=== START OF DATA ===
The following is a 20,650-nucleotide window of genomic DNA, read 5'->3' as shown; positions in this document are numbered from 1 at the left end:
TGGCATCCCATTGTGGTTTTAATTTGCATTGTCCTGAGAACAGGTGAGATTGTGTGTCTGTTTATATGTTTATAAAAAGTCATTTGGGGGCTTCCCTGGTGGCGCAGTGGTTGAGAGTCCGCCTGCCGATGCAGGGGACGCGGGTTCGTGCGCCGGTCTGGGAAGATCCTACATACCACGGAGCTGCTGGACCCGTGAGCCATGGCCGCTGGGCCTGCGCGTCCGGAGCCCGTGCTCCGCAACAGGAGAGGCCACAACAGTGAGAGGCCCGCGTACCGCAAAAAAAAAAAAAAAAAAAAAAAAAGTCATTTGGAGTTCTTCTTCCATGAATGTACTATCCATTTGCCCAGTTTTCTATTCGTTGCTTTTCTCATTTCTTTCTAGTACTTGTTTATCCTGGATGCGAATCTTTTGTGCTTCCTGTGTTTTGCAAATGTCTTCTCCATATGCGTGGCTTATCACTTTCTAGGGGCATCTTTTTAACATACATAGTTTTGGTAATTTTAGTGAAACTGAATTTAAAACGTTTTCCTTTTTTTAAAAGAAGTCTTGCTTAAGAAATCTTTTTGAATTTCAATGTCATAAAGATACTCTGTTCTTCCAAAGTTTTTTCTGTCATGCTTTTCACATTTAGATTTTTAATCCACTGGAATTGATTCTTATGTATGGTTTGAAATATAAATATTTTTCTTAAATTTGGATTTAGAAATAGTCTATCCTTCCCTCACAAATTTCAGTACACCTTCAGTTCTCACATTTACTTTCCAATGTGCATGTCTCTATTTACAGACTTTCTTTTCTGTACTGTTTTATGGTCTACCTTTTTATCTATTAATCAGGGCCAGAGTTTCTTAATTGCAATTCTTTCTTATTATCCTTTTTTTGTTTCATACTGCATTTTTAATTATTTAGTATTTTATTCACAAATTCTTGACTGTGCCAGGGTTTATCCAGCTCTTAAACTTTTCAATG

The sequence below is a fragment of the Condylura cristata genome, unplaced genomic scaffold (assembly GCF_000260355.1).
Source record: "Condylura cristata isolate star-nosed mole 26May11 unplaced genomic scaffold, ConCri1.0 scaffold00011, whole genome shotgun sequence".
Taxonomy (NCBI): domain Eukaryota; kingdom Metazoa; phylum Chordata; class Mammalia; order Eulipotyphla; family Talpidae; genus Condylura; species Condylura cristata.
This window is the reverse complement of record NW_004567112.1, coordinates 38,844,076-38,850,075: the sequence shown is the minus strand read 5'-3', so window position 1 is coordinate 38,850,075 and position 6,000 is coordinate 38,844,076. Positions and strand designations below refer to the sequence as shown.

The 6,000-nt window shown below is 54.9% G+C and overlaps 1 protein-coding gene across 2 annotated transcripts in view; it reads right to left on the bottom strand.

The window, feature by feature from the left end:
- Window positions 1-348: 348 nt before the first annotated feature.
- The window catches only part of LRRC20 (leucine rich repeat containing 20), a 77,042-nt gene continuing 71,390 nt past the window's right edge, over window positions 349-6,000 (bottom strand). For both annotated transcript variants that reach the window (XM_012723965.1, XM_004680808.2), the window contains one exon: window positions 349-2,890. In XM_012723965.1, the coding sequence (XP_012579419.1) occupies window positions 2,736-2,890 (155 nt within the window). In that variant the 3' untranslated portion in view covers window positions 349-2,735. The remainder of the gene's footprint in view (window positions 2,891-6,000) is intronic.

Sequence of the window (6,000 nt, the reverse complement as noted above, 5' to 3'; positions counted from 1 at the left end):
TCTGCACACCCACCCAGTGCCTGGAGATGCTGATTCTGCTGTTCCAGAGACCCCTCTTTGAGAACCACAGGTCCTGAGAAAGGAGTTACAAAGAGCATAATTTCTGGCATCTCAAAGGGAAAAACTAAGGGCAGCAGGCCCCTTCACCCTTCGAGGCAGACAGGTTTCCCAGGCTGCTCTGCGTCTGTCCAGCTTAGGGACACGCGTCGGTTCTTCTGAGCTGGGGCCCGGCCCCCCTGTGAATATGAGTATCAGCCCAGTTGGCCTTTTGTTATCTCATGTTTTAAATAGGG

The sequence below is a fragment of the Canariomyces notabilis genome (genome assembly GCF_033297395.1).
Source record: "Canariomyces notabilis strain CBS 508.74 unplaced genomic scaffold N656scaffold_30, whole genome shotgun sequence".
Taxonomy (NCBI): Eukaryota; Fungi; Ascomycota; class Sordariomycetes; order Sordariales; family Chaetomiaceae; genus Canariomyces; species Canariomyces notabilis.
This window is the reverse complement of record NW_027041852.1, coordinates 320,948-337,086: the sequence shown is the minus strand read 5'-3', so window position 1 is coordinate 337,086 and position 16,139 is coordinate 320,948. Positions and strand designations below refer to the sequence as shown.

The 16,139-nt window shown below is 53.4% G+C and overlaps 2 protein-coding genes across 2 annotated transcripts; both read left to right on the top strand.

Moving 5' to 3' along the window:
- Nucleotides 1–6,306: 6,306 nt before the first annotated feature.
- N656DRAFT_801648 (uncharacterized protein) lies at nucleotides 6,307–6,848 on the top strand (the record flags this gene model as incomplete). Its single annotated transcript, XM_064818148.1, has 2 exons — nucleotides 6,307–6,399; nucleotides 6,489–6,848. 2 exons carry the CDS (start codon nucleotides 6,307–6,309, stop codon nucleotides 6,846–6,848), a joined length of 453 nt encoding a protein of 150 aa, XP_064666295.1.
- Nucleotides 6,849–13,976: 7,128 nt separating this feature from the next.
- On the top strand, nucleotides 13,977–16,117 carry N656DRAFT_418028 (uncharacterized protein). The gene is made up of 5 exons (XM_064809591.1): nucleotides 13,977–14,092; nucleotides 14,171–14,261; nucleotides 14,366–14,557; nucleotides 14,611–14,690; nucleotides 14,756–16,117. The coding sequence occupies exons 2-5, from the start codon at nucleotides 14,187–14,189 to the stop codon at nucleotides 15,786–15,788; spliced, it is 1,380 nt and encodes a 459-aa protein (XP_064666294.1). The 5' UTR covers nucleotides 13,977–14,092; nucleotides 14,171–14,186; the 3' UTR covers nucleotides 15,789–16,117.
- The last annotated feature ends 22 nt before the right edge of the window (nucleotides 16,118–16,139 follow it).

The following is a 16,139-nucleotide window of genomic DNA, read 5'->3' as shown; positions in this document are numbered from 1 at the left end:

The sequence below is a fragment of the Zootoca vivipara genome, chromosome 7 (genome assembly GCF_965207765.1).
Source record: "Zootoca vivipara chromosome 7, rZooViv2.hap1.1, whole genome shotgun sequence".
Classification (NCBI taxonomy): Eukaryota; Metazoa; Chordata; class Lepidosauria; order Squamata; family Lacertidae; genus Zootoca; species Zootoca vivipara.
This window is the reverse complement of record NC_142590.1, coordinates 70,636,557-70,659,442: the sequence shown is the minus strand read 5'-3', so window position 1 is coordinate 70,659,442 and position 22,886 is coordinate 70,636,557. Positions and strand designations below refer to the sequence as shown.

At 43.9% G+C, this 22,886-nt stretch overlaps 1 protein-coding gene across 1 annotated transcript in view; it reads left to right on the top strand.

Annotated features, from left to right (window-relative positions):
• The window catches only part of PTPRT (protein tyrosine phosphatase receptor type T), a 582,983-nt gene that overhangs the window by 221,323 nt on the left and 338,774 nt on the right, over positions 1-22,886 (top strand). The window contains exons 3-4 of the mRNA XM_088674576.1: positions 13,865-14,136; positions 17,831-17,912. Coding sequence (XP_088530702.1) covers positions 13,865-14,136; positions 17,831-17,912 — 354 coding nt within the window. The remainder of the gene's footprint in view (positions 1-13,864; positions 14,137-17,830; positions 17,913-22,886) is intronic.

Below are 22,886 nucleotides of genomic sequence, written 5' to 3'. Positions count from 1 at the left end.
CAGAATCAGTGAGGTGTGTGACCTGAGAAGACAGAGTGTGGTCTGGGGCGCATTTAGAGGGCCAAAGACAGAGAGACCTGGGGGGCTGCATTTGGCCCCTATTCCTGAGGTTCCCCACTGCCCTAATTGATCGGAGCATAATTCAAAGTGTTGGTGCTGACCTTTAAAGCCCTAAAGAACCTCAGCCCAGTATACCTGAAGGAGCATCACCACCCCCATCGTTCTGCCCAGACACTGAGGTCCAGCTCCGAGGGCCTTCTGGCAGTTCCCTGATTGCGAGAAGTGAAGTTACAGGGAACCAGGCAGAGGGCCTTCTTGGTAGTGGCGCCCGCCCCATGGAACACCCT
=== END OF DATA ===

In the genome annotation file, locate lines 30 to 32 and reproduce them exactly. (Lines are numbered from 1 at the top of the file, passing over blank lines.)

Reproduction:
Annotated features, from left to right (window-relative positions):
• The window catches only part of PTPRT (protein tyrosine phosphatase receptor type T), a 582,983-nt gene that overhangs the window by 221,323 nt on the left and 338,774 nt on the right, over positions 1-22,886 (top strand). The window contains exons 3-4 of the mRNA XM_088674576.1: positions 13,865-14,136; positions 17,831-17,912. Coding sequence (XP_088530702.1) covers positions 13,865-14,136; positions 17,831-17,912 — 354 coding nt within the window. The remainder of the gene's footprint in view (positions 1-13,864; positions 14,137-17,830; positions 17,913-22,886) is intronic.

Below are 22,886 nucleotides of genomic sequence, written 5' to 3'. Positions count from 1 at the left end.